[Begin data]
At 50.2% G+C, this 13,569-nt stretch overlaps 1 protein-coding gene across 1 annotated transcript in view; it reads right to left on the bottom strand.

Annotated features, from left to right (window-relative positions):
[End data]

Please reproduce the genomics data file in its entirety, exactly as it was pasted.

At 50.2% G+C, this 13,569-nt stretch overlaps 1 protein-coding gene across 1 annotated transcript in view; it reads right to left on the bottom strand.

Annotated features, from left to right (window-relative positions):